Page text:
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70 Years of the People's Liberation Army Air Force

For those of you who have the privilege of knowing the great Ken Allen, this book will come as no surprise. For those of you who don’t know Ken personally, trust me when I say he has dedicated his life to the study of the People’s Liberation Army’s Air Force (PLAAF). In many cases, such a statement would be hyperbole, in this case it is the flat honest truth. And if you have any doubt at all, just ask someone who knows him. He spends nights and weekends pouring over material in Mandarin, he spends his waking hours working on all manner of projects, and I can’t tell you how many times he has woken up in the middle of the night with an idea or a way to improve a report because, and I kid you not, he works on the PLAAF in his sleep. The China Aerospace Studies Institute (CASI) has the largest library of native language publications related to the PLAAF in the Department of Defense, and it is just part of the massive collection that Ken has personally amassed over six decades. Yes, more than half a century of reading PLA newspapers, countless hours in drab state bookstores thumbing through books to determine which ones were significant, and watching more hours of Chinese Central Television’s military channel than most people in China. He is perhaps the only person in the entire world who has every copy of the PLA Air Force Journal, from day one. And he has read them all.

Ken’s contribution to the study of the PLA Air Force, and to the PLA more generally, cannot be overstated. From his start as an enlisted airman in Taiwan, to serving in Beijing as an attaché during the Tiananmen Square incident, and through the decades that followed, Ken has stayed focused on learning all that he can about the PLA Air Force, and probably more importantly he has tried to teach countless others about them as well. This is the mark of a true professional, never one to play “I know something you don’t know”, he has taken scores of young officers and analysts under his wing, he has mentored mid- and senior-level leaders, and he single handedly started the China Attaché Roundtable to help our military attaches going to Beijing, Hong Kong, Taipei, and across Asia, learn about China and the PLA. Again, as evidenced by the endorsements, his contributions are broad and wide ranging, and he as done all of it as a selfless leader.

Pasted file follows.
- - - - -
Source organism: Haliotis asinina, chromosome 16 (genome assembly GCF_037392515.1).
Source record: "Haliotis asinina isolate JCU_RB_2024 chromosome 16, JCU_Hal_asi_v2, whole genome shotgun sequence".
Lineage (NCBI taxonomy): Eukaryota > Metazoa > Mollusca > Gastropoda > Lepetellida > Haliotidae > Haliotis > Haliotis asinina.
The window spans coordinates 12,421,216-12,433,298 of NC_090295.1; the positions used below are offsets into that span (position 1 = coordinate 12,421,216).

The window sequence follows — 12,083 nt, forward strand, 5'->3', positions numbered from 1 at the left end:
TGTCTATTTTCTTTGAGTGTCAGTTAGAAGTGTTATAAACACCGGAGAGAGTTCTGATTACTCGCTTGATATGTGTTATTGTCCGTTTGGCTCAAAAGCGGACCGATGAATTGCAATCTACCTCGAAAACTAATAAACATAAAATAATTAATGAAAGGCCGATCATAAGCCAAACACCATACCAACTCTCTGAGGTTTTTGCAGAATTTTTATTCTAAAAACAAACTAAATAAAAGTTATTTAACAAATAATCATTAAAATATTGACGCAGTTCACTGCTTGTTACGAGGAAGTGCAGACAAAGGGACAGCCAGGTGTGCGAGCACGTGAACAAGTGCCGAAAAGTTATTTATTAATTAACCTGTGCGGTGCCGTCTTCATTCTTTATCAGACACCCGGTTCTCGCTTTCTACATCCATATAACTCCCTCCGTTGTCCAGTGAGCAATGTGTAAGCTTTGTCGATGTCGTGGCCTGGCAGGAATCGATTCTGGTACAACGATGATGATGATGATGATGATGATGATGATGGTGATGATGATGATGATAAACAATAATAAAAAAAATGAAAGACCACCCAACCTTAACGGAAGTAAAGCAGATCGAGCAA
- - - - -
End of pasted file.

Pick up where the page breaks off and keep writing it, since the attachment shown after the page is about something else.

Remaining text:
Originally, the book was to have the subtitle: “An Overview of Strategy, Organization, Personnel, Education, Training, Military Diplomacy, and Prospects for the Future”, but that just seems unwieldy. Those who are familiar with Ken’s work know full well that he doesn’t “do” hardware, and true to form you will find very little about planes in this book. That is by design. There are plenty of other resources out there if you are interested in the hardware side of things, some even that CASI has published, but precious little out there on these topics. And while Ken has his feelings about ‘doctrine’, Cristina has picked up that ball and run with it. She does a great job complimenting Ken’s work, and draws on her deep background to bring out the important topics that need further explanation. She has done a terrific job, not just on her specialty of doctrine and strategy, but throughout the book and throughout the process of adding depth and explanation as needed. All of the work is meticulously documented, almost exclusively from Mandarin language sources, as the two thousand endnotes will attest.

Throughout the book, you will come to understand the importance of the organizational structure of the PLA, and how and why it impacts their decision making, their command and control, their procurement, and likely how they will fight. Like no one else can, Ken concentrates on the details of the organization, and how each unit relates to others though the grade system, and then explains what the big picture implications of those relationships are. He also shows why it is important to understand the system, and what happens if and when it changes. His self-selected epitaph is: “He taught them Grades and Ranks”.

This really is his Magnum Opus, a comprehensive look at the ‘software’ of the PLAAF across its full history. It isn’t meant to be read from cover to cover; each reader will find something for them, and something they will continue to come back and reference time and time again. Everyone who studies the PLA and its Air Force should keep a copy of this work on hand as a ready reference.

Dr. Brendan S. Mulvaney, Director, China Aerospace Studies Institute

 

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